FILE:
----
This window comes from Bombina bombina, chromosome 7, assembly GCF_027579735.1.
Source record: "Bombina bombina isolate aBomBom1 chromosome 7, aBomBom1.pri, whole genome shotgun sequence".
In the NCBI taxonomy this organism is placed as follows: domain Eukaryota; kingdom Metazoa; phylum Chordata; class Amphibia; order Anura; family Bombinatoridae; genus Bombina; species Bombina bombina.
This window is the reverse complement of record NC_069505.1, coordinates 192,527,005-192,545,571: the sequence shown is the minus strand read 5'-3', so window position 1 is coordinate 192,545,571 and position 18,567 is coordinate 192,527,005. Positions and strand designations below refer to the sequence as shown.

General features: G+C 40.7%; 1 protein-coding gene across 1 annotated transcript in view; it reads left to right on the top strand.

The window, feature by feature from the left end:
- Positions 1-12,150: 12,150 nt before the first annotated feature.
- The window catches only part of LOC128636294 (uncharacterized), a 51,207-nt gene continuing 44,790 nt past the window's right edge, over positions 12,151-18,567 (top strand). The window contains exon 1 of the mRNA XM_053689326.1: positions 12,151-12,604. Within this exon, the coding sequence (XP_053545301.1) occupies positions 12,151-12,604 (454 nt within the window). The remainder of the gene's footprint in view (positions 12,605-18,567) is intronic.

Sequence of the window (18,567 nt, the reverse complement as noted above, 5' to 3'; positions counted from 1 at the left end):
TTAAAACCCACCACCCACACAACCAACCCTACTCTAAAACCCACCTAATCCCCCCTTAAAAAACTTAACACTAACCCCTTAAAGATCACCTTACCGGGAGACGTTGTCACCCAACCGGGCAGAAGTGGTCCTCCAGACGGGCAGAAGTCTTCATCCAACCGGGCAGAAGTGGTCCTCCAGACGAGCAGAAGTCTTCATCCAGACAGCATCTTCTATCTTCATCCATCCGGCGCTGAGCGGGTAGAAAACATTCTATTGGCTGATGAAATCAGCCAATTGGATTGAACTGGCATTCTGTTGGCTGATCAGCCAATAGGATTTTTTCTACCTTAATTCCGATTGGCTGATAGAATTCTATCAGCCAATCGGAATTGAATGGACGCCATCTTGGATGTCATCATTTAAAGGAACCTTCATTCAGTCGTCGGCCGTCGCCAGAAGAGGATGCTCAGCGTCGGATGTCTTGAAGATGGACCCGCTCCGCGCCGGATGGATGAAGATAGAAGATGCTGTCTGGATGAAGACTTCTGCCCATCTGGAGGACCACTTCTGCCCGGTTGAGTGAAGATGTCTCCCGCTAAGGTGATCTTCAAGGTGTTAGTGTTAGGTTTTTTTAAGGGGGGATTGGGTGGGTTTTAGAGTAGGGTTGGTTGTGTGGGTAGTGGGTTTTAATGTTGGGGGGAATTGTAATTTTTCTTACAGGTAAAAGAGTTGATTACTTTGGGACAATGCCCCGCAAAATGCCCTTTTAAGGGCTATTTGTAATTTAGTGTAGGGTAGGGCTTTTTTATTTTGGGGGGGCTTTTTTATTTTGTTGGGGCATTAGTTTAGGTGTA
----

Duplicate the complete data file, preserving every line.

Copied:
This window comes from Bombina bombina, chromosome 7, assembly GCF_027579735.1.
Source record: "Bombina bombina isolate aBomBom1 chromosome 7, aBomBom1.pri, whole genome shotgun sequence".
In the NCBI taxonomy this organism is placed as follows: domain Eukaryota; kingdom Metazoa; phylum Chordata; class Amphibia; order Anura; family Bombinatoridae; genus Bombina; species Bombina bombina.
This window is the reverse complement of record NC_069505.1, coordinates 192,527,005-192,545,571: the sequence shown is the minus strand read 5'-3', so window position 1 is coordinate 192,545,571 and position 18,567 is coordinate 192,527,005. Positions and strand designations below refer to the sequence as shown.

General features: G+C 40.7%; 1 protein-coding gene across 1 annotated transcript in view; it reads left to right on the top strand.

The window, feature by feature from the left end:
- Positions 1-12,150: 12,150 nt before the first annotated feature.
- The window catches only part of LOC128636294 (uncharacterized), a 51,207-nt gene continuing 44,790 nt past the window's right edge, over positions 12,151-18,567 (top strand). The window contains exon 1 of the mRNA XM_053689326.1: positions 12,151-12,604. Within this exon, the coding sequence (XP_053545301.1) occupies positions 12,151-12,604 (454 nt within the window). The remainder of the gene's footprint in view (positions 12,605-18,567) is intronic.

Sequence of the window (18,567 nt, the reverse complement as noted above, 5' to 3'; positions counted from 1 at the left end):
TTAAAACCCACCACCCACACAACCAACCCTACTCTAAAACCCACCTAATCCCCCCTTAAAAAACTTAACACTAACCCCTTAAAGATCACCTTACCGGGAGACGTTGTCACCCAACCGGGCAGAAGTGGTCCTCCAGACGGGCAGAAGTCTTCATCCAACCGGGCAGAAGTGGTCCTCCAGACGAGCAGAAGTCTTCATCCAGACAGCATCTTCTATCTTCATCCATCCGGCGCTGAGCGGGTAGAAAACATTCTATTGGCTGATGAAATCAGCCAATTGGATTGAACTGGCATTCTGTTGGCTGATCAGCCAATAGGATTTTTTCTACCTTAATTCCGATTGGCTGATAGAATTCTATCAGCCAATCGGAATTGAATGGACGCCATCTTGGATGTCATCATTTAAAGGAACCTTCATTCAGTCGTCGGCCGTCGCCAGAAGAGGATGCTCAGCGTCGGATGTCTTGAAGATGGACCCGCTCCGCGCCGGATGGATGAAGATAGAAGATGCTGTCTGGATGAAGACTTCTGCCCATCTGGAGGACCACTTCTGCCCGGTTGAGTGAAGATGTCTCCCGCTAAGGTGATCTTCAAGGTGTTAGTGTTAGGTTTTTTTAAGGGGGGATTGGGTGGGTTTTAGAGTAGGGTTGGTTGTGTGGGTAGTGGGTTTTAATGTTGGGGGGAATTGTAATTTTTCTTACAGGTAAAAGAGTTGATTACTTTGGGACAATGCCCCGCAAAATGCCCTTTTAAGGGCTATTTGTAATTTAGTGTAGGGTAGGGCTTTTTTATTTTGGGGGGGCTTTTTTATTTTGTTGGGGCATTAGTTTAGGTGTA